Can John Kasich Find Sunlight On Clean Energy?

Greens say his position is muddled, but he has an opportunity to clear it up.

Ohio Governor John Kasich speaks during the 'Road to Majority' conference June 19, 2015 in Washington, D.C. (National Journal)

When it comes to energy, John Kasich seems to like living in the murky middle. But he can't stay there forever.

Unlike his Republican presidential challengers, the Ohio governor hasn't been virulently in denial of climate-change science, nor has he fully embraced the scientific consensus that it is caused by man. He has said he sees a role for clean energy, but he hasn't defined how the government should (or shouldn't) support it. He's touted emissions reductions, but also spouted concerns about job losses from climate action.

When it comes to President Obama's climate rules for power plants, Kasich has been critical and his state attorney general has sued the Environmental Protection Agency seeking a stay. But Kasich hasn't said his state will try to skip the rules entirely, unlike other Republican governors and presidential contenders Louisiana's Bobby Jindal and Wisconsin's Scott Walker.

As Kasich has moved up in the Republican polls, he has emphasized his lack of red-line conservative values, like in a Sunday interview on CNN where he said Republicans had "allowed themselves to be put in a box" on social issues. And environmentalists say that in his sometimes fuzzy moderate positions, there's a chance for Kasich to take a more definitive stance on energy that sets him apart from the rest of the Republican field.

He will likely have to weigh in one way or the other soon as his home state is considering whether or not to continue its freeze on a renewable-power standard, with a legislative report out this fall that will force the issue back into headlines. With the state also considering how to meet EPA emission-reduction rules, greens in the state say they plan to push Kasich to take a more aggressive leadership role on the issue in the state, even while he continues his national campaign.

Earlier this month, Kasich responded to a question about climate change by saying, "We don't want to destroy people's jobs based on some theory that's not proven," but later said that "man absolutely affects the environment." His campaign then tried to clarify those remarks by saying, "The governor has long believed climate change is real and we need to do something about it."

Kasich's record in his home state doesn't present a clear orthodoxy on energy. He came into office embracing an "all of the above" strategy that he said could balance Ohio's traditional coal mix with emerging shale-gas resources and renewable power. After a 2011 two-day energy summit in Columbus, Kasich produced a strategy built around 10 pillars for the state's energy policy that he said would "support a diverse mix of reliable low-cost energy sources that meet Ohio's continuing job-creation needs."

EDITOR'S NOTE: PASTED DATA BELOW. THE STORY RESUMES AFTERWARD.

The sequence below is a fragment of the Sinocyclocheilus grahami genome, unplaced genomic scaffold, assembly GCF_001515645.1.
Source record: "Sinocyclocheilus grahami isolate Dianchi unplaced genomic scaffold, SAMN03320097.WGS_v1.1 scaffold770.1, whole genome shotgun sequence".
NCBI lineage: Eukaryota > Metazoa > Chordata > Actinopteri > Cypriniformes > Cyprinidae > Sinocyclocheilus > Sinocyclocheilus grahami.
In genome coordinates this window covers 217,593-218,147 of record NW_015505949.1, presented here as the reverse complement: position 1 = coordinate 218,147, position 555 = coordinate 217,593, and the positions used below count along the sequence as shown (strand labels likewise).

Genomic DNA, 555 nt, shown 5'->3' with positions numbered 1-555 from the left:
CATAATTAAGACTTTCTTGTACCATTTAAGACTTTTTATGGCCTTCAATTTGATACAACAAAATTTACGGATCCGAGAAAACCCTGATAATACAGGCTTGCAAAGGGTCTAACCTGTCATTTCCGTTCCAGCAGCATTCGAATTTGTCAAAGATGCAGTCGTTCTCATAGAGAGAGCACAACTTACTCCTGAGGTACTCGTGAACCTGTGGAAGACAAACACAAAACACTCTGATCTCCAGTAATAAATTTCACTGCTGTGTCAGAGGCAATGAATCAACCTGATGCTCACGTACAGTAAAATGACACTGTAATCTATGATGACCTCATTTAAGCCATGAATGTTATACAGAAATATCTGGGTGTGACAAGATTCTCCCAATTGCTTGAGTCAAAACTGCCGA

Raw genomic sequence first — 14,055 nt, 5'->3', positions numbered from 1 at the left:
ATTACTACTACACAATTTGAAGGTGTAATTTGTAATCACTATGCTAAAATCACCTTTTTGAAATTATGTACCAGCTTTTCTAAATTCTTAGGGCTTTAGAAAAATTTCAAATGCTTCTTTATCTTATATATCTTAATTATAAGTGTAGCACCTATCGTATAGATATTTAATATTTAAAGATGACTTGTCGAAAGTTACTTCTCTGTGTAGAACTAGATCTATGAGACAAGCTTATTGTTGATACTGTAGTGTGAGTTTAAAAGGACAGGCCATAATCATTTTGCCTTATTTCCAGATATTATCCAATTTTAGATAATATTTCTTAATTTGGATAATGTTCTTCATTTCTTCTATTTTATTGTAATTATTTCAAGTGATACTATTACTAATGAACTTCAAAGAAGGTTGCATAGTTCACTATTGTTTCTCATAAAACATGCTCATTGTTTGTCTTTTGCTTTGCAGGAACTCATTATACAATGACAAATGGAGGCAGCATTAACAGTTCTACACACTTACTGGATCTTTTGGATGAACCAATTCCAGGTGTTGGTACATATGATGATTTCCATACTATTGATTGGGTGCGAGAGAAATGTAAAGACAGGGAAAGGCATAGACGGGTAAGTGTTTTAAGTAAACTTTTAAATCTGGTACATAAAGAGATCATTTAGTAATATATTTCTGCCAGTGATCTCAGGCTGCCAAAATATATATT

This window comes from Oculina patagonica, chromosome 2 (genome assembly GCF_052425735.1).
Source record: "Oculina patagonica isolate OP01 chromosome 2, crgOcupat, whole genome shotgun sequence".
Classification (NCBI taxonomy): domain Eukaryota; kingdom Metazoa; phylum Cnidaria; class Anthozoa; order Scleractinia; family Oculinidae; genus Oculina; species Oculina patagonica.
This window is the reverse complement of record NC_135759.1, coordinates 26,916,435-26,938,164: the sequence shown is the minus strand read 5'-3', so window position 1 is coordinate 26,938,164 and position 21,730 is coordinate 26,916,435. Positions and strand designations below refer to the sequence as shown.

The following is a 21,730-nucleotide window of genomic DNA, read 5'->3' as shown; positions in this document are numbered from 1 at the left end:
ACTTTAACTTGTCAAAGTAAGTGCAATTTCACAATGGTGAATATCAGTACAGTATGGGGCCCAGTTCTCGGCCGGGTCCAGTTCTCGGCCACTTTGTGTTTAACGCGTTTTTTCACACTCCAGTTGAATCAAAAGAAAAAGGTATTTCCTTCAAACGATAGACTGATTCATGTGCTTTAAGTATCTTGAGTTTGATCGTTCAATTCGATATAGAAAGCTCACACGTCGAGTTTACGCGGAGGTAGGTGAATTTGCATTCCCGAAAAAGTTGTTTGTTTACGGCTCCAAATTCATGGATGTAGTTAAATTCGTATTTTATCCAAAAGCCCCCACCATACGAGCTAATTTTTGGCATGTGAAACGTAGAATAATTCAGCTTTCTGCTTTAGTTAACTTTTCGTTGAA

Among the pillars were promoting the use of natural gas, promoting renewables and clean power, and embracing heat-to-power technology that would make manufacturing more efficient. That strategy was codified in a 2012 bill that overhauled a drilling law to help Ohio embrace shale-gas finds in the Utica and Marcellus shale regions, but the bill also included measures that would allow waste-energy recovery and combined heat and power systems to be considered as renewable and efficiency measures under state law. It was a bill Kasich said would "last 100 years in Ohio" at a signing ceremony.

But then, according to energy-industry sources in the state, Kasich more or less dropped his focus on clean energy and climate change. At the same time, the Republican-controlled legislature started looking to kill the state's renewable-portfolio standard, passed in 2008, which would require the state's utilities to get 25 percent of their energy from renewable sources by 2025. The repeal effort — backed by some utilities in the state and driven by conservatives in the legislature — would effectively undo the clean-energy language in Kasich's bill.

"We thought that we were done. We had a major discussion about energy policy people were generally happy and then this repeal talk started again," said Amanda Woodrum, who works on energy issues with the left-leaning Policy Matters Ohio. "Kasich didn't put a stop to these talks "¦ and I think a lot of people thought there was a failure in leadership that he allowed this conversation to even keep going."

After debate about a full-on repeal, the legislature ultimately passed a two-year freeze of Ohio's RPS, becoming the first U.S. state to halt a renewable portfolio standard. The freeze — which automatically lifts if the state has not passed another law resetting or repealing the RPS by 2016 — was touted by Kasich as an opportunity to review the merits of the program, which he was was "well-intentioned" but "a challenge to job creation and Ohio's economic recovery."

Campaign spokesman Rob Nichols said that by making sure the legislature approved a pause, rather than a full-on repeal, Kasich had positioned himself between two extremes of the energy debate, a stance he still holds today.